Password CrackingRecently someone asked me if I could decrypt a Word 2007 document they wrote in 2013. They were pretty sure it was someone's name, no numerals, 7 characters or fewer, maybe reversed, and a capital letter somewhere depending on whether it was reversed. I did some research and found out that you can decrypt Office 2007 documents with a GPU, but it's much harder than the old 97-2003 format because Microsoft changed the encryption. Since I have a GTX 750 Ti, I decided to give it a try. The easy way is to pay for a GPU-based app, but I decided to use Hashcat, a free app that can crack anything, even WPA2 Wi-Fi.
First I had to download a portable Python interpreter to run office2john, which will create a hash of the document. This hash is the target that Hashcat will work toward.
It took me a while to figure out Hashcat's command-line switches, but eventually I had it running with the parameters in the first paragraph. I was using a plain brute-force attack rather than a word list. On average, my GPU was able to try about 18,000 passwords/second. After 1 hour and 32 minutes it found the password and saved it into a text file. When I opened it, the password turned out to be "Locked". I almost didn't recognize it because it was appended to the original hash with a colon and I thought it might be a status indication. I tried it in the Word document and, sure enough, it opened. This shows the importance of using word lists; I could've had this done much sooner if I had used one since "Locked" is listed in the rockyou list.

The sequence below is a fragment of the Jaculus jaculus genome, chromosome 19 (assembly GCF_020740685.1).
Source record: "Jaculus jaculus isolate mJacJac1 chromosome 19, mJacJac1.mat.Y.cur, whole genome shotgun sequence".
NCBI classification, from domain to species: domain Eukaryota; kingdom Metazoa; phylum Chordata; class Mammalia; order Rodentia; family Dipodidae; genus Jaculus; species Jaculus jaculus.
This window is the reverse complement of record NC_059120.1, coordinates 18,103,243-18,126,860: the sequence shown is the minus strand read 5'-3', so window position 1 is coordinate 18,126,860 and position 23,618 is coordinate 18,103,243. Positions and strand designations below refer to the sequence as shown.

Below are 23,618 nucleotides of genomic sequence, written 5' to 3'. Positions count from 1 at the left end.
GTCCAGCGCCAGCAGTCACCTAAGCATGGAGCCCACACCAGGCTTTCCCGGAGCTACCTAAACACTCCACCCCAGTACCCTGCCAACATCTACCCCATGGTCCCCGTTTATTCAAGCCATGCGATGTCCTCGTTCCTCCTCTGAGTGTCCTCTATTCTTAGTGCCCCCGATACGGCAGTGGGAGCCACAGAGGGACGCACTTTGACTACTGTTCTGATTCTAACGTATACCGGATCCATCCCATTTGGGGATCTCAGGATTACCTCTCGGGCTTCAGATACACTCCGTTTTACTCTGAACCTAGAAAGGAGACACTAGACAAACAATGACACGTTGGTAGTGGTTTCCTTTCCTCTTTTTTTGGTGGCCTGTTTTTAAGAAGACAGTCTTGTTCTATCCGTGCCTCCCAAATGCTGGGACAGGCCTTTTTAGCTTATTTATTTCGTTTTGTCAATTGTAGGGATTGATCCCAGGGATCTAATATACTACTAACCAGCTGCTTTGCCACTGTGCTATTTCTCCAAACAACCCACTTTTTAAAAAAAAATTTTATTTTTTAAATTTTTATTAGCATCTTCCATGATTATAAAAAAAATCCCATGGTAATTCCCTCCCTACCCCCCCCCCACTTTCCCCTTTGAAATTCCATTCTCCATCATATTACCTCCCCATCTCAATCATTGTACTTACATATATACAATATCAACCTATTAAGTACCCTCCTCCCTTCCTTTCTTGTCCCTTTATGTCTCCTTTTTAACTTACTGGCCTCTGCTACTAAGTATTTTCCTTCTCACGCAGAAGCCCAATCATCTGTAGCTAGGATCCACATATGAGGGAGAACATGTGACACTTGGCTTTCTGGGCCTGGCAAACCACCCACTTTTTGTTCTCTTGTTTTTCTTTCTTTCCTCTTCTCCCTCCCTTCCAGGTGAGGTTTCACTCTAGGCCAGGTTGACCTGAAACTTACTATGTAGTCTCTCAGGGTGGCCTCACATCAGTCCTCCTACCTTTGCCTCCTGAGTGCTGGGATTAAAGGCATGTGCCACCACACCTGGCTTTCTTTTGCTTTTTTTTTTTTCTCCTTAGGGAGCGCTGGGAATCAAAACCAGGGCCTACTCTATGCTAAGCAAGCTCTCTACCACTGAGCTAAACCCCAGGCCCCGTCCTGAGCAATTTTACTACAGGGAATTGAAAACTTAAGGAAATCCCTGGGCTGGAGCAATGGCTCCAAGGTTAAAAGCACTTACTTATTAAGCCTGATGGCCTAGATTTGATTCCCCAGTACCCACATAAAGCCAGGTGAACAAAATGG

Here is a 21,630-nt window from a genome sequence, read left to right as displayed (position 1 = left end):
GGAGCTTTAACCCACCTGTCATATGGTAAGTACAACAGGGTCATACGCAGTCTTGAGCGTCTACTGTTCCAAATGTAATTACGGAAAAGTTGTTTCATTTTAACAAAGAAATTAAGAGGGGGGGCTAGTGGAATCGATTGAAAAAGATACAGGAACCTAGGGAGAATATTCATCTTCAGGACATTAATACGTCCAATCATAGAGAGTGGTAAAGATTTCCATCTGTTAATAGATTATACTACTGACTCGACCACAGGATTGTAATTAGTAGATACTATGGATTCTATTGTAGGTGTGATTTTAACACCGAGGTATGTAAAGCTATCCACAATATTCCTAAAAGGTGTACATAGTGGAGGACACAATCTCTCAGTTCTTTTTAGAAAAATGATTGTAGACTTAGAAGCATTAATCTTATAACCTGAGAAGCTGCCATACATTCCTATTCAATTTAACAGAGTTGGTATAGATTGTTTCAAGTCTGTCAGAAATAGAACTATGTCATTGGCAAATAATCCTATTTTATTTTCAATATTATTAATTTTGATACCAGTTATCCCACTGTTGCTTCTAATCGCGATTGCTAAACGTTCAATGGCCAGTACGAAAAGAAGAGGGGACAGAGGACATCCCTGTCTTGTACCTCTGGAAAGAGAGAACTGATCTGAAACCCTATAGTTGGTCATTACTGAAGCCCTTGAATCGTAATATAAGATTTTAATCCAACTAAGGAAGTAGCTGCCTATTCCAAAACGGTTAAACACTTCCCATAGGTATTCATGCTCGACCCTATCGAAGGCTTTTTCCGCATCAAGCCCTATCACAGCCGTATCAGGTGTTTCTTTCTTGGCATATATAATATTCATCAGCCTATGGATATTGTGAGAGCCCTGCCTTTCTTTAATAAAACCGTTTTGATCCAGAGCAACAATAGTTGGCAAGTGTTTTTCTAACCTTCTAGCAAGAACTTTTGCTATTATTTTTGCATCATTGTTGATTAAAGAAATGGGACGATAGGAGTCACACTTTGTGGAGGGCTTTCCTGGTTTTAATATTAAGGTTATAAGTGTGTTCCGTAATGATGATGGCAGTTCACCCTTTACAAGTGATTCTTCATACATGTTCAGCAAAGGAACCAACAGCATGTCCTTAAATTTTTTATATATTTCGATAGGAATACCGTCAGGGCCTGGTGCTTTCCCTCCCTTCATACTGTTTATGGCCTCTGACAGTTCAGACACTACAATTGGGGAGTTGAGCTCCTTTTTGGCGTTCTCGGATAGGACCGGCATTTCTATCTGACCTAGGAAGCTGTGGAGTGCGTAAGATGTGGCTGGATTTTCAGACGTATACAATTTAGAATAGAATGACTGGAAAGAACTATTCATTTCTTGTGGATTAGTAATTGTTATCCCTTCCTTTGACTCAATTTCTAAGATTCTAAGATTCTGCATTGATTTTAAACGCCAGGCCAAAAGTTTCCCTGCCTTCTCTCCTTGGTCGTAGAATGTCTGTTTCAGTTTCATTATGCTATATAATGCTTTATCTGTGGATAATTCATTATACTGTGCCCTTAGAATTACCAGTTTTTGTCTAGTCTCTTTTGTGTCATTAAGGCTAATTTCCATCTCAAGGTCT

And speaking of the rockyou list, I was unpleasantly surprised to see my PGP private key passphrase, off by just 1 numeral, in that list! Always remember, if a password makes sense then it's probably in a list somewhere because everyone's mind operates almost the same.
Watching Online Video in a Video Player
Have you ever wanted to watch an online video (YouTube, Dailymotion, etc) in Media Player Classic? For example, Dailymotion is so bogged down with ads and scripts that it's nearly impossible to watch videos on their site.
This trick even works for live YouTube streams.
Use the command "youtube-dl -g [video url]". It will give you a very long gibberish URL. Use the Mark feature in Command Prompt to select it, then press Enter to copy. You will need to paste it into Notepad and remove the line break, then copy it again and paste it into Media Player Classic or your favorite player.